The Safari’s mystery gull turned out to be a Herring Gull due to the wide white trailing edge to the secondaries and broken tail-band – really shoulda known that! Looks very dark on the mantle for a bog-standard argenteus but from the little we can see the head looks too clean for an argentatus at this time of year. It’s hard this gulling – you think you know something and then you find out you didn’t at all!!! Maybe Wifey will let us join this gulling event at Moore next month although we are in the planning stages of going there with our birding chums from that part of the world anyway.
Patch 1 was Dunnock city this morning – has there been an influx or have all the shy and retiring males come out of vocal hibernation? They seemed to be everywhere even to the extent that they were out –singing the local Robins.
A wander round Magpie Wood gave us a reasonable count of 46. There must be another roost nearby cos when we were in the park the other evening we counted at least 60 moving through the leafless trees making their way towards Magpie Wood – unless there are far more in there than we can tell at that time of the morning.
The tide was rising rapidly on Patch 2 and only one small sandbank was left uncovered by the time we reached the wall. 146 Oystercatchers were roosting on it but their time was nearly up! It wasn’t long before they had to abandon ship and join the couple of thousand others over our southern boundary where the there is no sea wall and the tide doesn’t reach so far up the beach although today’s tide is quite a big one so they will be forced to find somewhere else if they are to avoid the lunchtime doggy disturbance. Wilful or reckless disturbance of birds on an SSSI/SPA/Ramsar Site should be an offense but you’d never get the doggy people to change their ways unless a few dozen of them ended up in prison for few years each. “Little poochy is only ‘playing’ with them he’d never harm them”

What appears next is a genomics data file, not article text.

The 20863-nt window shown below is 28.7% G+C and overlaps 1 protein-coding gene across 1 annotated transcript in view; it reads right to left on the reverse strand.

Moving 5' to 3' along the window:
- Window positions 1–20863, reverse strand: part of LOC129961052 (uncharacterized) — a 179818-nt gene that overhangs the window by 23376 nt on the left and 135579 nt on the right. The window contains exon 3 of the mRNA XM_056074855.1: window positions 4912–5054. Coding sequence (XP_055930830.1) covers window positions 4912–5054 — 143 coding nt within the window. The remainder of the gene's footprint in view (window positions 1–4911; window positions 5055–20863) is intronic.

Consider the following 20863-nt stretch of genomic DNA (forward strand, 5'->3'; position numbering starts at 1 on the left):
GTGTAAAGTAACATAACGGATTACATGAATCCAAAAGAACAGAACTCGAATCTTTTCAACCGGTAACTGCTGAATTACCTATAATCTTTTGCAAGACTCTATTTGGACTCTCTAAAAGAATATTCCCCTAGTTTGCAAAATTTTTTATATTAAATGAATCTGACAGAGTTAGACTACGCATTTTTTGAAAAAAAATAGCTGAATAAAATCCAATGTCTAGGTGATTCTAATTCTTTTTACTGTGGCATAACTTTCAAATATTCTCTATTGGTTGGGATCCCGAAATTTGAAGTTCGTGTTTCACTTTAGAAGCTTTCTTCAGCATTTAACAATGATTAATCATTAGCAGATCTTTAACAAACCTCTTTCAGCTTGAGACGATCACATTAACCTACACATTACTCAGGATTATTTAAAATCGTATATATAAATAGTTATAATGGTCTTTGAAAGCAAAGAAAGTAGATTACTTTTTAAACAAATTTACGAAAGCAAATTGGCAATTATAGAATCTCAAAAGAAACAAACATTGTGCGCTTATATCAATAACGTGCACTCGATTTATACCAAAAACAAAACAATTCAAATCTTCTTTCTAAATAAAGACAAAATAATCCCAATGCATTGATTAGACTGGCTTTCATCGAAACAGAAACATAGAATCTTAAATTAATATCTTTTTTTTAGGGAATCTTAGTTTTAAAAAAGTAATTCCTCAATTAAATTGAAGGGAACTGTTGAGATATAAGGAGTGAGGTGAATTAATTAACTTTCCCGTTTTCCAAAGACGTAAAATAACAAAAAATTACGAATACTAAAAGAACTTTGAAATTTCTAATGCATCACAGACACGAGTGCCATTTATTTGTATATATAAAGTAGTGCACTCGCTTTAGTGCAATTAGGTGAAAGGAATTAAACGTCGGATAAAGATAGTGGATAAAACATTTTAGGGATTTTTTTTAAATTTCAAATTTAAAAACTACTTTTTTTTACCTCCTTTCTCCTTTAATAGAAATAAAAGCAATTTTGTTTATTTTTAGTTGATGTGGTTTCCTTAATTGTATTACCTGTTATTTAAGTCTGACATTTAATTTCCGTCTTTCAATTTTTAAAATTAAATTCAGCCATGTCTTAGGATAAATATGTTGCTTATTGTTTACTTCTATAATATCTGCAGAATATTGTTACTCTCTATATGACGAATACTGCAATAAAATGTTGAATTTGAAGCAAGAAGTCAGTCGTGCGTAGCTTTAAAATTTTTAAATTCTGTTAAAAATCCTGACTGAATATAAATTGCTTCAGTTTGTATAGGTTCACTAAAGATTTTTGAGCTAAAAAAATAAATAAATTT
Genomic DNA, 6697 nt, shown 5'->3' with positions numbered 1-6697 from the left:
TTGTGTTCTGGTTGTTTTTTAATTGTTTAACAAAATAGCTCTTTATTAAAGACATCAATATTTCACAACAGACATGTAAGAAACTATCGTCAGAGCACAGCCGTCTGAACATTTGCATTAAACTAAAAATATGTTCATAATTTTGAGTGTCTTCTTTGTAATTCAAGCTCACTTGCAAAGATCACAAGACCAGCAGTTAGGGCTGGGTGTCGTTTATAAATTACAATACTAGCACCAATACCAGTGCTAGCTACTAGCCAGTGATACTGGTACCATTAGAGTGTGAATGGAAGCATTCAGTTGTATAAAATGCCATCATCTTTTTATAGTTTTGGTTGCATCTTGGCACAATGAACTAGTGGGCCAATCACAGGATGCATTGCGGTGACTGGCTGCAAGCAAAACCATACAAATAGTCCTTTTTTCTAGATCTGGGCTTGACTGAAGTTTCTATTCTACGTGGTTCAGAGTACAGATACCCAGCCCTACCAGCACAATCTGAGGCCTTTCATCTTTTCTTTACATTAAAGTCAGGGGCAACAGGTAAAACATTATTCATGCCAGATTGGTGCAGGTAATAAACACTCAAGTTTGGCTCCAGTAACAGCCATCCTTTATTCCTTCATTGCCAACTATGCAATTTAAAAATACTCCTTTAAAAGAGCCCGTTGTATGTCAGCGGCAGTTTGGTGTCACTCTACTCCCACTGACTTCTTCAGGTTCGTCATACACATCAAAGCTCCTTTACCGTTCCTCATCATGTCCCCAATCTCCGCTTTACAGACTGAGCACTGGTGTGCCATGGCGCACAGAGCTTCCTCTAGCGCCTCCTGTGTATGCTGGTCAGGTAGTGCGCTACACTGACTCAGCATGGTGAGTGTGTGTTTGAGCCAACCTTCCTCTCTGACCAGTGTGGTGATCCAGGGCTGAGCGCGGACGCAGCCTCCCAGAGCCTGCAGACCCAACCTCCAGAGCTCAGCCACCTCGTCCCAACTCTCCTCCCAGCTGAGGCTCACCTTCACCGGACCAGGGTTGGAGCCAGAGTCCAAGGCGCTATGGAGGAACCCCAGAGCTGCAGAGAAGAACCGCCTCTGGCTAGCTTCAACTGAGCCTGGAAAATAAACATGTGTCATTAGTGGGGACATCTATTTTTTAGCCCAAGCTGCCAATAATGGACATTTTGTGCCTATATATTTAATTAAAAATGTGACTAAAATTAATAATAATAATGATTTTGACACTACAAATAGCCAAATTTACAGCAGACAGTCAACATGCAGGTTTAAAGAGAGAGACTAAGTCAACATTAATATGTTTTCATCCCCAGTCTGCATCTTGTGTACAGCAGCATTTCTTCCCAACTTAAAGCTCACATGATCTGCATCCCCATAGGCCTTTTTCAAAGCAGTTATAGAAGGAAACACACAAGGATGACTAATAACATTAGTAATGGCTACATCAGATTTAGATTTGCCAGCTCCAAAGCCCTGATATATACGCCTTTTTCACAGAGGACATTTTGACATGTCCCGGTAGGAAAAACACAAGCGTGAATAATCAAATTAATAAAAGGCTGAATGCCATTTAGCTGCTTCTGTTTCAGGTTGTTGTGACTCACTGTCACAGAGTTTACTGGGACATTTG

Out at sea visibility was once again very poor due to low cloud. Close inshore there were only a couple of hundred Common Scoters that we could see in the choppy conditions. Besides a handful of Cormorants heading towards the estuary there was nothing else about.
At lunchtime the sun was out but that just made everything beyond the near-middle distance very hazy. The same few scoters were close in but further out we could make out the numerous white spots of gulls at a shoal of fish. We couldn’t see any mammals with them. The only excitement occurred when a Red Throated Diver flew past the feeding frenzy.
We had a look for the Sea Slaters but they were in hiding well out of sight.
Back at Base Camp the nights are drawing out enough to be able to have a bit of a mooch so we looked for some subjects to try the new lens on. Had to raid the compost heap for this Brandling.
In the absence of anything else we found a tiny piece of grit on the bench amongst the Pleurococcus, the thin green film that coats your wooden garden furniture. The piece of grit is about the size of a pin-head.
Gonna be fun when the inverts wake up...hopefully we won't be on 1/30th sec by then either.
Where to next? Really hoping for more visibility on Patch 2 but got a feeling it's gonna be windy!
In the meantime let us know what's slithering around your outback.